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THEATER REVIEW : 'Wilderness' Makes Long Night of Journey Into O'Neill

March 22, 1994|JAN HERMAN | TIMES STAFF WRITER

LAGUNA BEACH — Ah, well. When it came to long-winded plays, no American dramatist was better than Eugene O'Neill. His dramas have a famous tendency to turn into talk marathons, and "Ah, Wilderness!" is no exception, although as a nostalgic comedy it just hints at the morose anguish for which O'Neill is most celebrated.

Widely regarded as the flip side of "Long Day's Journey Into Night" for its depiction of a congenial Connecticut family near the turn of the century, "Ah, Wilderness!" is a piece of idealized Americana that glorifies the ordinary in middle-class life and memorializes small-town innocence. O'Neill said as much: "That's the way I would have liked my boyhood to have been."

He might have changed his mind, though, had he attended the Laguna Playhouse revival at the Moulton Theatre (through April 10). His characters drift among words, words, words, and the players can't make them their own.

The problem is compounded by listless pacing and static staging. At times the production is so sluggish you feel like you're watching an oil painting. This is one show you can use to catch up on your sleep.

A slight if lengthy work, "Ah, Wilderness!" is the only comedy among O'Neill's major plays. Apart from all those words, it depends to a high degree on atmosphere and sentiment to evoke a day in the lives of Nat and Essie Miller and their large, extended family.

All the action takes place on the Fourth of July, 1906, with attention centered on Nat and Essie's second-oldest son, Richard, whose coming of age serves as the play's real subject. (There are three other children in the household, in addition to Nat's sister Lily, Essie's visiting brother Sid and a housekeeper.)

Richard, still in high school but soon headed for college, is whipsawed by his experience of young love and seeming rejection. He also is given to spouting anarchist slogans, quoting the poetry of Swinburne and reading the avant-garde plays of Wilde, Ibsen and Shaw. And he has his first encounter--how could he not?--with that reliable O'Neill combination of alcohol and sordid sex.

As Richard, Rob Addison conveys a sense of the role in its overall outline. He portrays Richard's rebellious idealism and frustration, and he is a likable performer probably capable of capturing more than obvious surface details. On opening night, however, his characterization seemed too much a bland stereotype.

Meanwhile, George J. Woods as Nat (the wise, strong paterfamilias) and Phillip W. Beck as Sid (the boozy, wayward, guilt-ridden uncle) delivered more or less competent performances. But both were too bloodless and uninspired to ignite the production, notwithstanding momentary evidence of broad physical comedy.

Laurel Kelsh's portrait of Essie, the all-forgiving mother, also suffers from bland acting, though she managed to put enough dithering into the character to make her a nonstop fusspot. Among the rest of the cast, Carolyn Crotty gives perhaps the freshest performance in the minor role of Mildred, Richard's sister.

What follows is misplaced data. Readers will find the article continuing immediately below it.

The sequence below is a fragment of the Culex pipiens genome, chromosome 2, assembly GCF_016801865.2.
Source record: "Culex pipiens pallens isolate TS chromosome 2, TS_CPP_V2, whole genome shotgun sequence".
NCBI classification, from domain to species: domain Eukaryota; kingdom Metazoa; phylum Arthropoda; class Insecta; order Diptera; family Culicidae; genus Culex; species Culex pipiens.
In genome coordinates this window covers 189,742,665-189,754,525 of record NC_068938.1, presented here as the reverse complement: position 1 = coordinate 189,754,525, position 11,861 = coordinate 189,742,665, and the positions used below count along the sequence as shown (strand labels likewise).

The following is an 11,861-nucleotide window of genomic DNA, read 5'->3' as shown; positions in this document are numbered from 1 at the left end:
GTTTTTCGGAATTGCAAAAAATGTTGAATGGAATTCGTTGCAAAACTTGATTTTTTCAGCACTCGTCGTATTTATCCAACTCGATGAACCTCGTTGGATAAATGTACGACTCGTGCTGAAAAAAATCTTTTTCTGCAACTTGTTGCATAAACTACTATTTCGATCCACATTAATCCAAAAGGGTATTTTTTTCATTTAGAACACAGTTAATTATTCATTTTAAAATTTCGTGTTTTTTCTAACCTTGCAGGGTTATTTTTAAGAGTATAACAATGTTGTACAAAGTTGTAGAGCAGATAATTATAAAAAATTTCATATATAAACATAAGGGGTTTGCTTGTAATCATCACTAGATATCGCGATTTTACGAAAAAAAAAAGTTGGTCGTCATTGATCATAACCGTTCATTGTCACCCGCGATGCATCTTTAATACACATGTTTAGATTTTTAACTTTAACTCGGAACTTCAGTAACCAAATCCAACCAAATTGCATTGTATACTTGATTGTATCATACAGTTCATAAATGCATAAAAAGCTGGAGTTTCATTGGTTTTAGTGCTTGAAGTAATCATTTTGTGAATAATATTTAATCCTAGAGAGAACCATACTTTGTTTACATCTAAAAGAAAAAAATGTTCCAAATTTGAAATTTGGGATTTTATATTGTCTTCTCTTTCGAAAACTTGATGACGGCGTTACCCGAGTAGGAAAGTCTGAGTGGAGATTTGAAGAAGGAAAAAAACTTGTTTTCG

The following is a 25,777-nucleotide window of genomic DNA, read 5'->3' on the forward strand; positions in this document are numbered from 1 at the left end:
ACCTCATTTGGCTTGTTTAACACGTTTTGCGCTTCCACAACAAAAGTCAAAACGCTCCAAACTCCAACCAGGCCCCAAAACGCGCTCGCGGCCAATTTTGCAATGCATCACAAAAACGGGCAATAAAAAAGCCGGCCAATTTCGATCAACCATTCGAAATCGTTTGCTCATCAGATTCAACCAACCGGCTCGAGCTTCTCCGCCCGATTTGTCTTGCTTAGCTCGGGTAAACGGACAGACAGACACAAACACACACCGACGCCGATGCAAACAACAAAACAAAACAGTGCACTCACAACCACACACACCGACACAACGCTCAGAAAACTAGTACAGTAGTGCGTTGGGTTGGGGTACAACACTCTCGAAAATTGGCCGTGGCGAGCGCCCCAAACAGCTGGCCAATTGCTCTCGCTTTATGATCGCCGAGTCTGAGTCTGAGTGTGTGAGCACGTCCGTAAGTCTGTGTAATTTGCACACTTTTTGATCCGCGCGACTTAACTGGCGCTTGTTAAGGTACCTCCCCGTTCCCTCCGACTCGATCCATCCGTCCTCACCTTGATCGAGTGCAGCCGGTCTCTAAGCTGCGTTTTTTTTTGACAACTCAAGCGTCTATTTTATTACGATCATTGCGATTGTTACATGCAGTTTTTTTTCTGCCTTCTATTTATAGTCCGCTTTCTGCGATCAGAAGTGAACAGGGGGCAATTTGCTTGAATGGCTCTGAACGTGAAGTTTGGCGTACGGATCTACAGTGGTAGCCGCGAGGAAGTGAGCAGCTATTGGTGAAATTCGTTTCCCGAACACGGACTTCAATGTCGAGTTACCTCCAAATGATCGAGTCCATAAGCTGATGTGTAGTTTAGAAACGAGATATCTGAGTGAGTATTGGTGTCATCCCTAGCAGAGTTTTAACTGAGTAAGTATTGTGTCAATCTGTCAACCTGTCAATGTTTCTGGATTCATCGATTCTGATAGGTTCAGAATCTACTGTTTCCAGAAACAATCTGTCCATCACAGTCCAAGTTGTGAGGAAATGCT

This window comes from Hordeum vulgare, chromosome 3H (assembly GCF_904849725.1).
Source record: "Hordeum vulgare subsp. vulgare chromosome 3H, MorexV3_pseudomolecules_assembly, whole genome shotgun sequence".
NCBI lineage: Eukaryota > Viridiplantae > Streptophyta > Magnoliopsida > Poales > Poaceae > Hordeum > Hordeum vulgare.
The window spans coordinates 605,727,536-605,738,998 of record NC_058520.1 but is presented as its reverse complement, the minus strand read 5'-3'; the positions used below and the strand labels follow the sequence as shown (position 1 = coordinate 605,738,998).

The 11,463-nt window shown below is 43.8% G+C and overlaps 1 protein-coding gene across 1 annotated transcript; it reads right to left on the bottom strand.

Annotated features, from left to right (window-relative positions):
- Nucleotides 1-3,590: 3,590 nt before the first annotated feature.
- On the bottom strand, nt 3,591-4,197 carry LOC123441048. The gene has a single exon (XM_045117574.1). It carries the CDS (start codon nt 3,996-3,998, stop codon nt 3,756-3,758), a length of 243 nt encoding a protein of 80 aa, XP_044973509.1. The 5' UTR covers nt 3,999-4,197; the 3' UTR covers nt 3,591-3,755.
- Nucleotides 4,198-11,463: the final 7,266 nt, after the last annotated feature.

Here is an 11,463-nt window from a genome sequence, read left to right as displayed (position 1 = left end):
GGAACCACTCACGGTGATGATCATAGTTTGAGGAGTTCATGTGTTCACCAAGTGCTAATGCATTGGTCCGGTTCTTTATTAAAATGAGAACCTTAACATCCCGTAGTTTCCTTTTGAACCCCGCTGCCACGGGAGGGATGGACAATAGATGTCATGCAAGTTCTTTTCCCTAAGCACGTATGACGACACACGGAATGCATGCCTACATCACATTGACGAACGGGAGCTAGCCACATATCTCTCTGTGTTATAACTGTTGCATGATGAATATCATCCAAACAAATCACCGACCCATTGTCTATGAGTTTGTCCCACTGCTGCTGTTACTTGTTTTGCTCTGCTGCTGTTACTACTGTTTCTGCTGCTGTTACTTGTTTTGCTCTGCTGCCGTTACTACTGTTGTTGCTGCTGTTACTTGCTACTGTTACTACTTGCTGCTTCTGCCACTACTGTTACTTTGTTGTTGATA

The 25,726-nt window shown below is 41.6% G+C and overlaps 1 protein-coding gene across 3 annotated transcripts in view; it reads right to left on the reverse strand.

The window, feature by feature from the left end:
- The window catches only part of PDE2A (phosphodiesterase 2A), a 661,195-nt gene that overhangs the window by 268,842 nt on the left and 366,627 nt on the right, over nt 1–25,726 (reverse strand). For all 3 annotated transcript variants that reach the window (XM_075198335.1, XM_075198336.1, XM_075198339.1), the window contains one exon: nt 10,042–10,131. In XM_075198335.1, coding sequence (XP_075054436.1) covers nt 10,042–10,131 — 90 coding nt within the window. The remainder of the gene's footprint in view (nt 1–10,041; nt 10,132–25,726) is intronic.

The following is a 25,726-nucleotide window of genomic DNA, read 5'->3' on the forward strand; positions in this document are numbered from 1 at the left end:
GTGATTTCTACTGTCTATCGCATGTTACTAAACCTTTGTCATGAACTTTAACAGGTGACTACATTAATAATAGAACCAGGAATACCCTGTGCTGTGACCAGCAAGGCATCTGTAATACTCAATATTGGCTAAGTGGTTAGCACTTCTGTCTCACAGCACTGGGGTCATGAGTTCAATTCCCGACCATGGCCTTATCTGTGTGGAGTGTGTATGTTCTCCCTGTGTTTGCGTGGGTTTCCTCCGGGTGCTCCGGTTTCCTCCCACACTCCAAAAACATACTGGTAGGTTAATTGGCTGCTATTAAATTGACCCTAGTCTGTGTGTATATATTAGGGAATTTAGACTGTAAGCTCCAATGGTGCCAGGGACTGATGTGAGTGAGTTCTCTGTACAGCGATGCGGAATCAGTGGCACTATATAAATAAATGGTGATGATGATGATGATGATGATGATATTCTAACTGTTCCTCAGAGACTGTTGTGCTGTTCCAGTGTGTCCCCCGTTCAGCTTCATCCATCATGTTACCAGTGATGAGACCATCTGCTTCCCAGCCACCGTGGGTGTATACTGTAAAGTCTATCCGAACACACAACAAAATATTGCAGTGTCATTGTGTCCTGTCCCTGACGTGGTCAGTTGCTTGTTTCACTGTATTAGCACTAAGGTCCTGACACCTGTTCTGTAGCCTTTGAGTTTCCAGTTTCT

Except for Richard Dwight Odle's apt costumes, which lend an authentic feeling to the turn-of-the-century period, the technical values of this unimaginative revival fail to clarify the mood of the play beyond the expected. Sometimes they even muddy the point.

For example, Fourth of July firecrackers heard offstage are meant to startle us, but they sound muffled, like someone playing a snare drum in a closet. It's just a minor miscalculation, yet their lack of snap seems symptomatic of the production as a whole.

Less easy to overlook are the distracting shapes that sit like a top-heavy layer cake on the Miller home. When you finally puzzle them out as the surrounding hills and neighboring roofs of the Connecticut countryside, you realize they're a leaden match for director Robert Leigh's generally lackluster conception.

As is customary for playhouse offerings, considerable effort and expense have gone into the production. But this is one "Ah, Wilderness!" without a feeling of adventure, a placid museum piece that never gets dusted off.

* "Ah, Wilderness!," the Moulton Theatre, 606 Laguna Canyon Road, Laguna Beach. Tuesdays-Saturdays at 8 p.m.; Sundays at 7 p.m. (except March 20 and April 10); Saturdays and Sundays at 2 p.m. (beginning March 26) . Ends April 10. $16-$20. (714) 494-8021. Running time: 2 hours, 40 minutes .

Grant Peterson: Tommy

Carolyn Crotty: Mildred

Derek Stefan: Arthur

Laurel Kelsh: Essie Miller

Brenda Parks: Lily Miller

George J. Woods: Nat Miller

Phillip W. Beck: Sid Davis

Rob Addison: Richard

Leland Wayne: David McComber

Shannon McCleerey: Nora

Tim-Murat Ozgener: Wint

Natasha Witkin: Belle

Dan Cole: Bartender

Joseph Bass: Salesman

Ryan Larson: Muriel McComber

A Laguna Playhouse production of a play by Eugene O'Neill, directed by Robert Leigh. Set design by Bradley Kaye. Costume design by Dwight Richard Odle. Lighting design by Don Gruber. Sound design by David Edwards. Stage manager: Steve Ramirez.

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